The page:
However – as an American – I can theorize about some of the differences. The little things that catch me up as a parent, as well as the big things that show how far apart the parenting cultures are. I know that there are at least five things I can do in Germany with a kid that I couldn’t do in the USA.
Yesterday our children – both aged five and a half – had their first swimming lesson. That is more than I ever had: I love to swim but have little recollection of ever having learned how to do it. Until now we have relied on holidays to sunny places with nearby pools and plenty of visits to lakes, on the assumption that our children would somehow organically teach themselves to swim. Indeed, it did make them confident in water but it did not get them securely out of armbands. So when winter descended and we didn’t fancy weekly family Sunday trips to an indoor swimming pool (we are such fans of open water), we signed them up for a set of ten forty-five minute lessons, at a small local pool.
If you start asking around almost all German children seem to have swimming lessons – either organised through their KiTa, privately, or at school – certainly not the case in Eighties’ Yorkshire. But here, in Berlin, it is very much the norm. And where we live in child-heavy Prenzlauerberg that fact means contending with the swimming course waiting list. As with the last waiting list we encountered – the KiTa waiting list – this one was a rather nebulous, not entirely sure what criteria gets you moved further up it, intransparent, six-month affair, negotiated ultimately by that age-old trick of calling up frequently and asking whether it was finally our turn. Continue reading →
Every morning I scramble around our kitchen, looking for appropriate snacks for a 15-month-old. Cucumber? I think she is eating that lately. German roll, or rice cake? Blueberries are always a yes. Is Würstchen trying too hard?
Blearily, I stash these goods in her little green lunch box and send her off to Krippe. And even if she doesn’t eat my lovingly packed breakfast and Vesper(snack) I know she is getting a warm lunch at school everyday.
Snow, glorious snow. At last, winter arrived in Berlin and the streets were paved with white. That was two weeks ago – after an unseasonably warm December, the temperatures dropped and it snowed – for a day or two at least. Then it warmed up again and everything melted, until this weekend just past, when once again the air was biting and the skies opened. How the children celebrated. For them, waking up to a fresh layer of snow on a Sunday morning is right up there in life’s pleasures. So we bundled ourselves up, trudged down to the cellar to collect the sledge, and rushed to the park to enjoy the hill before everyone else ruined it.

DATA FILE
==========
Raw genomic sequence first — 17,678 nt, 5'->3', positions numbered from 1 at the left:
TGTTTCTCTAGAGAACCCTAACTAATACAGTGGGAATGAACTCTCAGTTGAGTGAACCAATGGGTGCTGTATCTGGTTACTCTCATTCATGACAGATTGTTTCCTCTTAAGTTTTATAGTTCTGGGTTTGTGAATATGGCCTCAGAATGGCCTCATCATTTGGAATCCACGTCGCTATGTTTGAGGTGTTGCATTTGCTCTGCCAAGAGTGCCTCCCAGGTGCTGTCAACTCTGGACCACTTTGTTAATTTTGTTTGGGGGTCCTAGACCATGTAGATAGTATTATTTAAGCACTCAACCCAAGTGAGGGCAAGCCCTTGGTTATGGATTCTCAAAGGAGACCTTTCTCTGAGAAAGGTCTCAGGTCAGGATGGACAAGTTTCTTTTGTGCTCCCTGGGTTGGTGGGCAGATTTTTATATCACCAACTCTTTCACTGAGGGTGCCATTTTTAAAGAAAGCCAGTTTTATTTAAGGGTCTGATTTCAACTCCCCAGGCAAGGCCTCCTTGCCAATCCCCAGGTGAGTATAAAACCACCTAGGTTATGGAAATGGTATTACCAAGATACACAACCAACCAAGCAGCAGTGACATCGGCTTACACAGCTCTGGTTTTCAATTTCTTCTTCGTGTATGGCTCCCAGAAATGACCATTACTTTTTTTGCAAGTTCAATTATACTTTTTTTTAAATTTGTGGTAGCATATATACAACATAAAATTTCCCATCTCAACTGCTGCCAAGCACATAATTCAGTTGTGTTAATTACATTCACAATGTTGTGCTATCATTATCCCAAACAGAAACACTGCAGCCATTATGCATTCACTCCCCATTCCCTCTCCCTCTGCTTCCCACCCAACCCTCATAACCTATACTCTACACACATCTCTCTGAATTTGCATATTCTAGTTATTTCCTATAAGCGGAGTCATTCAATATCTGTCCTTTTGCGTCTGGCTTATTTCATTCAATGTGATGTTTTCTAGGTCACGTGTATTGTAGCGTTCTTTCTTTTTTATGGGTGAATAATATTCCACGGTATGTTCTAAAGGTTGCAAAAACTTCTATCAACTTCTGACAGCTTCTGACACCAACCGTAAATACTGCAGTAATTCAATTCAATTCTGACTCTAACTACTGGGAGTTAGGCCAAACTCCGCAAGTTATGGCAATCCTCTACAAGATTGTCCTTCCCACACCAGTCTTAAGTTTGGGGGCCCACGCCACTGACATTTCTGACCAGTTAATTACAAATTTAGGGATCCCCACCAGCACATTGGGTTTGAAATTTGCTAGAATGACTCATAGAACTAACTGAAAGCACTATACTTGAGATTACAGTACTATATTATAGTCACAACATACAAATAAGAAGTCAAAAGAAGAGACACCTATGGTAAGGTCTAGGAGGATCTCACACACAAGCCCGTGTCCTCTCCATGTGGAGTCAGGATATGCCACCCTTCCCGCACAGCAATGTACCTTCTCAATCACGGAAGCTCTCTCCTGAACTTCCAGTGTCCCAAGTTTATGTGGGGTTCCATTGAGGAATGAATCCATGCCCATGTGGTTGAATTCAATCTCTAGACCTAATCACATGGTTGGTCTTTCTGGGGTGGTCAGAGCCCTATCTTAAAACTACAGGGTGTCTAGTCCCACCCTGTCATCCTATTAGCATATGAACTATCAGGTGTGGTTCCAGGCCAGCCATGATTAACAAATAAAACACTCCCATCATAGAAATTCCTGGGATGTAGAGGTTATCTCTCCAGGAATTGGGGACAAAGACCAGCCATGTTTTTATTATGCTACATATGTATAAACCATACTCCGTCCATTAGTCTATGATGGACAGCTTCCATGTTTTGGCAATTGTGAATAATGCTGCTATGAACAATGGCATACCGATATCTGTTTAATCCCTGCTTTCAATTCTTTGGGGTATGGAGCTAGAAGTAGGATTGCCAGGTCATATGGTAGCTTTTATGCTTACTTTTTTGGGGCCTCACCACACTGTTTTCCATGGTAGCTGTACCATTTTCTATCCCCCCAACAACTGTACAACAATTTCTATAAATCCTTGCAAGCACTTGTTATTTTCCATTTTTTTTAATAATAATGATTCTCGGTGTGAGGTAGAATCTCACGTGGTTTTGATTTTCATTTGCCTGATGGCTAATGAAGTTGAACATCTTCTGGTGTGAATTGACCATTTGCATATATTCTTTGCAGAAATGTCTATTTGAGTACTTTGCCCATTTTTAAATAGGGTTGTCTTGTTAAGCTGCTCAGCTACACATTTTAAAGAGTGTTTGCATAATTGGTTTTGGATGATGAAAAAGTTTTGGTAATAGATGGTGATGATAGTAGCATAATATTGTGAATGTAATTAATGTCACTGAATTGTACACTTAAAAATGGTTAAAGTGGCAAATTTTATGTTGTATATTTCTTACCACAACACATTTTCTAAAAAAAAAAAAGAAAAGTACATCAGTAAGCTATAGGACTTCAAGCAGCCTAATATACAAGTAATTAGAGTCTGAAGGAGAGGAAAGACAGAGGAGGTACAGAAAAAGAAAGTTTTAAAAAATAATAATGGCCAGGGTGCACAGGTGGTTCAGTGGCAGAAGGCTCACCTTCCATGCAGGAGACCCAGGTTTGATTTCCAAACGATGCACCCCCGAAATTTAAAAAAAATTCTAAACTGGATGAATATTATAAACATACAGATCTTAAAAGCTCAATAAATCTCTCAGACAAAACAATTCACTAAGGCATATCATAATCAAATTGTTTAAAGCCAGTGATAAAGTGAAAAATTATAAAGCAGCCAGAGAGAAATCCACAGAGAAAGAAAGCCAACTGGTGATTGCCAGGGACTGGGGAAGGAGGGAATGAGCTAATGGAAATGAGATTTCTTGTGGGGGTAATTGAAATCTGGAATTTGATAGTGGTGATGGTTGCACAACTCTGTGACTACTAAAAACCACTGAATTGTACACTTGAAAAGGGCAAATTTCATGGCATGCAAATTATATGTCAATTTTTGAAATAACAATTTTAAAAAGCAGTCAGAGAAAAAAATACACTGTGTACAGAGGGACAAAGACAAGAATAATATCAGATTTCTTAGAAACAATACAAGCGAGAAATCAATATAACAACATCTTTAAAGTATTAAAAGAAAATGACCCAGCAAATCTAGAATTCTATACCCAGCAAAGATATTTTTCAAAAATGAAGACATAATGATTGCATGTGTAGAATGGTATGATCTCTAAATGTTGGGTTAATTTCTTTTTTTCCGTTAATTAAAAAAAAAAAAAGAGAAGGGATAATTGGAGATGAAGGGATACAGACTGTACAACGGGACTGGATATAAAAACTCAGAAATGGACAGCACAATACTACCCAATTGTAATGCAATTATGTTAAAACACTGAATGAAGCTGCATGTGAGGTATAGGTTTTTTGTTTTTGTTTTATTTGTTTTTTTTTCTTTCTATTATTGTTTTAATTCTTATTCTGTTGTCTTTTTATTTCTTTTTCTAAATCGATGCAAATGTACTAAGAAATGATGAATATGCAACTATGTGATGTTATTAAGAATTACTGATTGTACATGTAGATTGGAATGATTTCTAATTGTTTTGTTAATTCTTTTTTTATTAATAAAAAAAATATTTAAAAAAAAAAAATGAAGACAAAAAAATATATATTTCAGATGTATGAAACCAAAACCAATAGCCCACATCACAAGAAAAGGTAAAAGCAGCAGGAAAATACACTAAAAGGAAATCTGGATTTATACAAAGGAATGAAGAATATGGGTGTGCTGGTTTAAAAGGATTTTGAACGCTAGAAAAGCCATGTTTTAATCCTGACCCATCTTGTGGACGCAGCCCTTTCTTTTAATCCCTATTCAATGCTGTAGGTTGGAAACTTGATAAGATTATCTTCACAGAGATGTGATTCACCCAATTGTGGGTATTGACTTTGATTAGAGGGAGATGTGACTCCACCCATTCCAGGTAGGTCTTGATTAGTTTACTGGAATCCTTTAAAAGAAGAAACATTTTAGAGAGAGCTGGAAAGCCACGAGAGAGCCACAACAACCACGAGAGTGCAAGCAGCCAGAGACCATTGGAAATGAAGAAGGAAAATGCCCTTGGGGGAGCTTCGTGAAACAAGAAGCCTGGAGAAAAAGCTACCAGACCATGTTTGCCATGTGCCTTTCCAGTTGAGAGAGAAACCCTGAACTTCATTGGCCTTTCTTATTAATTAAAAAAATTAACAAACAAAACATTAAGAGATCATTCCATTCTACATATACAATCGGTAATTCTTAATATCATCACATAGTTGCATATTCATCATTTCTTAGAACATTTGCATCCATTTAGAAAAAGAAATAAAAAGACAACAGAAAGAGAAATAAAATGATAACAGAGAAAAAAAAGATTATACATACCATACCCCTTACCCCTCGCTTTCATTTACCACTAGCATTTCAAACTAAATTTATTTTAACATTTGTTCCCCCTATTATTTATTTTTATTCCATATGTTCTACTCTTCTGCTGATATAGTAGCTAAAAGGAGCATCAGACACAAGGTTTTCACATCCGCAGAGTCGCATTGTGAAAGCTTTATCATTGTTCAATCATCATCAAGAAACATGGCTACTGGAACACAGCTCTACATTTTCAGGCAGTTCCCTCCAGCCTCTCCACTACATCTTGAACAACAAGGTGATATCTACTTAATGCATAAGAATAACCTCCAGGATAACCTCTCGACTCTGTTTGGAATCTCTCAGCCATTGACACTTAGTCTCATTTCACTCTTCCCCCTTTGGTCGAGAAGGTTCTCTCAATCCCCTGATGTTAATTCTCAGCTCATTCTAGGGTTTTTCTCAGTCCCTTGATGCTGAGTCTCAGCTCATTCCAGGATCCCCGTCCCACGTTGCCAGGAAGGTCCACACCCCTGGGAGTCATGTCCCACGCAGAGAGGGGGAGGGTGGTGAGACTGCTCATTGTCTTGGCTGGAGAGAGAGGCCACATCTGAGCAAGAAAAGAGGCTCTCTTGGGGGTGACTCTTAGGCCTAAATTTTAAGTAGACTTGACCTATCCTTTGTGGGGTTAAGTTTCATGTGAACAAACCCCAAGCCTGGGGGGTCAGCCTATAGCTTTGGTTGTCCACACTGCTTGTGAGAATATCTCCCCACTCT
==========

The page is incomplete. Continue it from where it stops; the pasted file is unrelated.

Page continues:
But it is not quite as simple as just showing up and setting off full-pelt down the slope. If you are new to Berlin, there are a few important points of etiquette to note about snow and sledging.
1. Dress properly
Depending one where you herald from in North America, you may well be accustomed to dressing properly for winter. Not so, if you call the UK your native land. There, where the winters are mild and snows infrequent, you don’t have clue how to be comfortable in really cold weather – you’d be likely to think wellies (aka gumboots) and a heavy woollen jacket would do. They won’t – not when sledging in Berlin anyway. If you’re going to enjoy yourself and to be outside for any length of time, you need to be well dressed. Essentials include: a vest, long underwear (long johns as the Brits call them), woollen socks, thick-soled boots, a woollen jumper, thick gloves, and a down coat (which comes below your hips). Most children will be wearing proper snow boots and padded, waterproof snow trousers as well – as an adult and you have them, you wouldn’t feel out of place wearing yours. Continue reading →
I continue to navigate my way as a parent of bilingual children. We extol the joys and merits of having children grow up speaking two languages — the cognitive agility, the tendency towards more open-mindedness, and the acquisition of the language itself. The nuts and bolts of it however are not as straightforward as we might have thought they would be while the babes are in the womb. It’s not as simple as just committing yourself to one method such as the one language one parent method (OPOL). That was the easy part, and the key to making it work has been discipline. As the kids have grown, however the bumps in the road have been appearing: we’ve been battling Denglish, and I’ve been wary of Englisch in the German classrooms. Continue reading →
Do Germans have a saying for “When it rains, it pours”? After months (and months) of house hunting we finally got a place, only to be offered another Wohnung right after that. Now we just need to find a Nachmieter (a renter to take over our current lease), move, clean and settle into the new place…all while our baby is starting Krippe (baby daycare). Easy, right?
Her first day of school is October 1st and I am almost thankful for the housing chaos. With all this madness I don’t have too much time to think about my baby leaving me.
Your child is a native English speaker in the German school system. So now what?
Many of us expats are raising our kids multilingually. In many of these cases, our children are native English speakers. We’ve been told that this is a great thing to do, and I for one have been feeling good about our commitment to the one parent, one language method working out. My kids are indeed bilingual.
Haus house Maus mouse. The road to biliteracy might not be as expected. PHOTO: Bundesarchiv, Wikimedia Commons